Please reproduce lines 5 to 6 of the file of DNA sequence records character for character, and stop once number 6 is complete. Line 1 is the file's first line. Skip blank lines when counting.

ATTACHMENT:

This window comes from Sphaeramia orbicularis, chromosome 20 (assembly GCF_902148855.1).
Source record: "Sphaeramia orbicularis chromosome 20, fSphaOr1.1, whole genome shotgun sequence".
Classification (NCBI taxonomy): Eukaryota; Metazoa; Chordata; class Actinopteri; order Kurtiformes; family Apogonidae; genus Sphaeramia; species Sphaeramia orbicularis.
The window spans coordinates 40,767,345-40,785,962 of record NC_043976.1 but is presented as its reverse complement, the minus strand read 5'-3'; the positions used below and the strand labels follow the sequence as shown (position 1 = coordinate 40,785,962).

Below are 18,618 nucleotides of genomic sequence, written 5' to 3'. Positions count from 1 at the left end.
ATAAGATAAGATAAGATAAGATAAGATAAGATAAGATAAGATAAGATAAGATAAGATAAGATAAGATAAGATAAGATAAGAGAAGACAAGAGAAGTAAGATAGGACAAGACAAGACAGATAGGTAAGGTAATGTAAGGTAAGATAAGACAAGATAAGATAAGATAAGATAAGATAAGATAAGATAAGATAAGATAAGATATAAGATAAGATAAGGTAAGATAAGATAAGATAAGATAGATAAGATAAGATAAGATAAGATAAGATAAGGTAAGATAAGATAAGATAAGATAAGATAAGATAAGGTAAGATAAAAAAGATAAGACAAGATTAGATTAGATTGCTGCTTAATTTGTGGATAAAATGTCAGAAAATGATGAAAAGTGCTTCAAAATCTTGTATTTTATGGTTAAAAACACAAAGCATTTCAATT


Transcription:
Below are 18,618 nucleotides of genomic sequence, written 5' to 3'. Positions count from 1 at the left end.
ATAAGATAAGATAAGATAAGATAAGATAAGATAAGATAAGATAAGATAAGATAAGATAAGATAAGATAAGATAAGATAAGAGAAGACAAGAGAAGTAAGATAGGACAAGACAAGACAGATAGGTAAGGTAATGTAAGGTAAGATAAGACAAGATAAGATAAGATAAGATAAGATAAGATAAGATAAGATAAGATAAGATATAAGATAAGATAAGGTAAGATAAGATAAGATAAGATAGATAAGATAAGATAAGATAAGATAAGATAAGGTAAGATAAGATAAGATAAGATAAGATAAGATAAGGTAAGATAAAAAAGATAAGACAAGATTAGATTAGATTGCTGCTTAATTTGTGGATAAAATGTCAGAAAATGATGAAAAGTGCTTCAAAATCTTGTATTTTATGGTTAAAAACACAAAGCATTTCAATT